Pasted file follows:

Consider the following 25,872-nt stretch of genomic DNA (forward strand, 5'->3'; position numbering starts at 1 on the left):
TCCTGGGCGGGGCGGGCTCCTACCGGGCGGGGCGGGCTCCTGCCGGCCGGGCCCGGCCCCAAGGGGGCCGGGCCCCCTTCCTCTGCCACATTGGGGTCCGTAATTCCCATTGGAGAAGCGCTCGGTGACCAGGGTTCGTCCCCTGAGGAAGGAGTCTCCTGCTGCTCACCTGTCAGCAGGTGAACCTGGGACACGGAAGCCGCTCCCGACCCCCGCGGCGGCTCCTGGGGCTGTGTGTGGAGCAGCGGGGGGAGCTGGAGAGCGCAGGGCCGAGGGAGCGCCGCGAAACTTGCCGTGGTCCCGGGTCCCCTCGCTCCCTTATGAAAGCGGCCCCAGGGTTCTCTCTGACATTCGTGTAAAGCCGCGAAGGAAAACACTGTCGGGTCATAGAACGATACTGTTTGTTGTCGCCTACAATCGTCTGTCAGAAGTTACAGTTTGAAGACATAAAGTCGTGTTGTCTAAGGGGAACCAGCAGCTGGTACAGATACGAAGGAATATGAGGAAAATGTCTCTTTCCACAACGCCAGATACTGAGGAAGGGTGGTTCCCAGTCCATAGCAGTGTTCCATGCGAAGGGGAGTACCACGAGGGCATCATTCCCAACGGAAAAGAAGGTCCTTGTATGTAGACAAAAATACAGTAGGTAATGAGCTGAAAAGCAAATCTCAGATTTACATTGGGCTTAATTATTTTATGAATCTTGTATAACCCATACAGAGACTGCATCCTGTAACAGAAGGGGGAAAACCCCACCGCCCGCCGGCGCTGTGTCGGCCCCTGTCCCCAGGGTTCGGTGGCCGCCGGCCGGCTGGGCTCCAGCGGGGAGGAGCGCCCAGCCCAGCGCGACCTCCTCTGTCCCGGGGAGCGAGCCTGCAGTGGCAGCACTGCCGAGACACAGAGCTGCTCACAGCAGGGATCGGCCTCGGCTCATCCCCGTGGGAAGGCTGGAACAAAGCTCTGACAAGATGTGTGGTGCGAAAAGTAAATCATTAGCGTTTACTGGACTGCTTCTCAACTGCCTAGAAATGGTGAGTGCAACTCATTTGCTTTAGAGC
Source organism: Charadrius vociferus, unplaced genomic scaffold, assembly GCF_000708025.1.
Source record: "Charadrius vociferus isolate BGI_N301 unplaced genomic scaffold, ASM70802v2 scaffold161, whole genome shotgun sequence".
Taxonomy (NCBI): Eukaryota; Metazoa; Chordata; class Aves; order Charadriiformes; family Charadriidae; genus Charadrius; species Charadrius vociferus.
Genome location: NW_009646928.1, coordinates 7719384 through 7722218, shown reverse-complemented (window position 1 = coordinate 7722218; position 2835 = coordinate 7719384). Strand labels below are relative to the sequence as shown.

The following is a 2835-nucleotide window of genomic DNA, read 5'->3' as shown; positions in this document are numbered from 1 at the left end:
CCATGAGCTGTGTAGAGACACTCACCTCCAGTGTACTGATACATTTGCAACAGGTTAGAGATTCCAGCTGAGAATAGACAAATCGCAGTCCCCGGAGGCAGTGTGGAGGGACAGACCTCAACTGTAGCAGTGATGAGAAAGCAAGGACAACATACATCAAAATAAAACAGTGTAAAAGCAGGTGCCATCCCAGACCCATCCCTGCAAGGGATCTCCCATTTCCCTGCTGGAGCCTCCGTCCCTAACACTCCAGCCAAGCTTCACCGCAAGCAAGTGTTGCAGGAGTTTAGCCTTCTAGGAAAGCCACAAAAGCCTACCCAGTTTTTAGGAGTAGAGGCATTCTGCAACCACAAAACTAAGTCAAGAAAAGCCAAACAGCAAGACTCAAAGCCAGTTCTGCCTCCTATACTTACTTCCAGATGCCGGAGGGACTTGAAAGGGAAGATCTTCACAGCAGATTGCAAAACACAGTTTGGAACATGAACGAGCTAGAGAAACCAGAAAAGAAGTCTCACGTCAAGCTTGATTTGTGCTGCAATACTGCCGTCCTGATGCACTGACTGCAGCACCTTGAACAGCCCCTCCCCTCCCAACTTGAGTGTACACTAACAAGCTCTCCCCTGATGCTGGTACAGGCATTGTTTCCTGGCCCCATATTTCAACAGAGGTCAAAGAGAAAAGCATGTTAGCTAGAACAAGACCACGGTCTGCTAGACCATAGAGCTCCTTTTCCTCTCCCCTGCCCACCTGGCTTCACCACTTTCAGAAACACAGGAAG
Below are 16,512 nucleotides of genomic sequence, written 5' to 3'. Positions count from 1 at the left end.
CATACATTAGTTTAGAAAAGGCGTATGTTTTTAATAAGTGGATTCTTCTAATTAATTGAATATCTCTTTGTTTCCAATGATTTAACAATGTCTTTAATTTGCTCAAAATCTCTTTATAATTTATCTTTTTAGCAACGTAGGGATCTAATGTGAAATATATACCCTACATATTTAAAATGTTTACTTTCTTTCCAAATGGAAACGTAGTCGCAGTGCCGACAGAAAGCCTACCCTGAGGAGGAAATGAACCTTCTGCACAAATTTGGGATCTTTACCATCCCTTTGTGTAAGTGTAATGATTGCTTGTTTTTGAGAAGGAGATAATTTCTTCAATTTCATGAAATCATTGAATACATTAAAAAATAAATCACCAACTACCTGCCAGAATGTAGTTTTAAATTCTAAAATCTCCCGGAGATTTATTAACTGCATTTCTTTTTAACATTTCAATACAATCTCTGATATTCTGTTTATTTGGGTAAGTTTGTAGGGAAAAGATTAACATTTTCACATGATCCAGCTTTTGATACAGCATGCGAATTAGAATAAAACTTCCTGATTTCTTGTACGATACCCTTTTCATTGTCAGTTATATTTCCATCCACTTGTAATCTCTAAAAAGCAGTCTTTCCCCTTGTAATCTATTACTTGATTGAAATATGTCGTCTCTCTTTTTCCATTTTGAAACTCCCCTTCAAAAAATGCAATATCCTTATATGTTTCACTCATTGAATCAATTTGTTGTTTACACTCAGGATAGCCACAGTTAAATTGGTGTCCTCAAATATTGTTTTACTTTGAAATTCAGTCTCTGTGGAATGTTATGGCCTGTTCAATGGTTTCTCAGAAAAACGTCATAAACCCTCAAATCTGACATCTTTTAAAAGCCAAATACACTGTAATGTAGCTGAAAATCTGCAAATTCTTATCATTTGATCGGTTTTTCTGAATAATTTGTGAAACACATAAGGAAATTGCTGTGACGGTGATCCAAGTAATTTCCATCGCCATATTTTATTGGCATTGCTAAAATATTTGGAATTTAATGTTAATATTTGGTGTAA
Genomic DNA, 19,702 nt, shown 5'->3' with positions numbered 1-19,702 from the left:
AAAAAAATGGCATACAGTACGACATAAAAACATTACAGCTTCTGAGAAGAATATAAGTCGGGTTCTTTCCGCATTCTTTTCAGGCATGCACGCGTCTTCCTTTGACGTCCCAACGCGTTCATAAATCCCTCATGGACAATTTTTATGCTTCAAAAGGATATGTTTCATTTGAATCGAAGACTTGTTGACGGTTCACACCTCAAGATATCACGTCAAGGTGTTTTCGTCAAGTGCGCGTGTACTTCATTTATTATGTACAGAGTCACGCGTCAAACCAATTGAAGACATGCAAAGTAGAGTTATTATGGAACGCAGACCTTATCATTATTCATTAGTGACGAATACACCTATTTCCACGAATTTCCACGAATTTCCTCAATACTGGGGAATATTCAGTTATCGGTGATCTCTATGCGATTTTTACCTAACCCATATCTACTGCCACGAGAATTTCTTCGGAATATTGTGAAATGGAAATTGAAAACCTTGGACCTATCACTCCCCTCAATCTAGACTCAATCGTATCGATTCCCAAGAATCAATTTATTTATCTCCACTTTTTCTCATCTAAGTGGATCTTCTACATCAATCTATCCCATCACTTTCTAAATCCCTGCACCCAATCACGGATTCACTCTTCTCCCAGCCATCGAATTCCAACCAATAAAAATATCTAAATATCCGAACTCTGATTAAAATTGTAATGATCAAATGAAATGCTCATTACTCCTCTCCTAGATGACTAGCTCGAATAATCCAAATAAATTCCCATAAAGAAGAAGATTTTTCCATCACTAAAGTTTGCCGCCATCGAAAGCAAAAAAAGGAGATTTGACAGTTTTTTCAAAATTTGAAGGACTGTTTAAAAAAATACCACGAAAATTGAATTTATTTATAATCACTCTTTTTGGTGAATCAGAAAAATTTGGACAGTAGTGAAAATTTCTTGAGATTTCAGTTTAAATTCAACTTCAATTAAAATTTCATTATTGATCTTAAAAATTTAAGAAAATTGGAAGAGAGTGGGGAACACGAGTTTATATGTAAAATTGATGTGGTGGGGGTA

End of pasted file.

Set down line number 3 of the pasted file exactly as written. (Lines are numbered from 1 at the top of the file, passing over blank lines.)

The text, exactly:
Source organism: Charadrius vociferus, unplaced genomic scaffold, assembly GCF_000708025.1.